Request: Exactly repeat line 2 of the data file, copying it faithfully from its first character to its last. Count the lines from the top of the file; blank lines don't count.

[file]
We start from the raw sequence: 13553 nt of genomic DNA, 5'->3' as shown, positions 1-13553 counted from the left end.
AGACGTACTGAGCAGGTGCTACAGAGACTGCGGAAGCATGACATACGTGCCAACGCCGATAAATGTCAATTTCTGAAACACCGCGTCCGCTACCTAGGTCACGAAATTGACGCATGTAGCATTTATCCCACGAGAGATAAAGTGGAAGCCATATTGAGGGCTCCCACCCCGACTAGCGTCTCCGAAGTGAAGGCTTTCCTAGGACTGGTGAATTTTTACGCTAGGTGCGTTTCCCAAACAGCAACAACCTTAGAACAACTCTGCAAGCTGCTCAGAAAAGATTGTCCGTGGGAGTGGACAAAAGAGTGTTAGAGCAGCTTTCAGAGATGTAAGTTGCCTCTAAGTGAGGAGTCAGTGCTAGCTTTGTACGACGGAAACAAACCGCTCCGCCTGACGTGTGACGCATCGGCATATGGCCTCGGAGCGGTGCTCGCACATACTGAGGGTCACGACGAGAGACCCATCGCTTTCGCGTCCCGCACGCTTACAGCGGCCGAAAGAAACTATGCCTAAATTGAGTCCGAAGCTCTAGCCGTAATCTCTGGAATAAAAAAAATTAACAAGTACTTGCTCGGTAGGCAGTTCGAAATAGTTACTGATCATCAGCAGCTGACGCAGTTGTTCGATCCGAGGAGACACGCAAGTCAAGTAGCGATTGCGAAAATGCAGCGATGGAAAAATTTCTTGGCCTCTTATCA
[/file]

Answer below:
AGACGTACTGAGCAGGTGCTACAGAGACTGCGGAAGCATGACATACGTGCCAACGCCGATAAATGTCAATTTCTGAAACACCGCGTCCGCTACCTAGGTCACGAAATTGACGCATGTAGCATTTATCCCACGAGAGATAAAGTGGAAGCCATATTGAGGGCTCCCACCCCGACTAGCGTCTCCGAAGTGAAGGCTTTCCTAGGACTGGTGAATTTTTACGCTAGGTGCGTTTCCCAAACAGCAACAACCTTAGAACAACTCTGCAAGCTGCTCAGAAAAGATTGTCCGTGGGAGTGGACAAAAGAGTGTTAGAGCAGCTTTCAGAGATGTAAGTTGCCTCTAAGTGAGGAGTCAGTGCTAGCTTTGTACGACGGAAACAAACCGCTCCGCCTGACGTGTGACGCATCGGCATATGGCCTCGGAGCGGTGCTCGCACATACTGAGGGTCACGACGAGAGACCCATCGCTTTCGCGTCCCGCACGCTTACAGCGGCCGAAAGAAACTATGCCTAAATTGAGTCCGAAGCTCTAGCCGTAATCTCTGGAATAAAAAAAATTAACAAGTACTTGCTCGGTAGGCAGTTCGAAATAGTTACTGATCATCAGCAGCTGACGCAGTTGTTCGATCCGAGGAGACACGCAAGTCAAGTAGCGATTGCGAAAATGCAGCGATGGAAAAATTTCTTGGCCTCTTATCA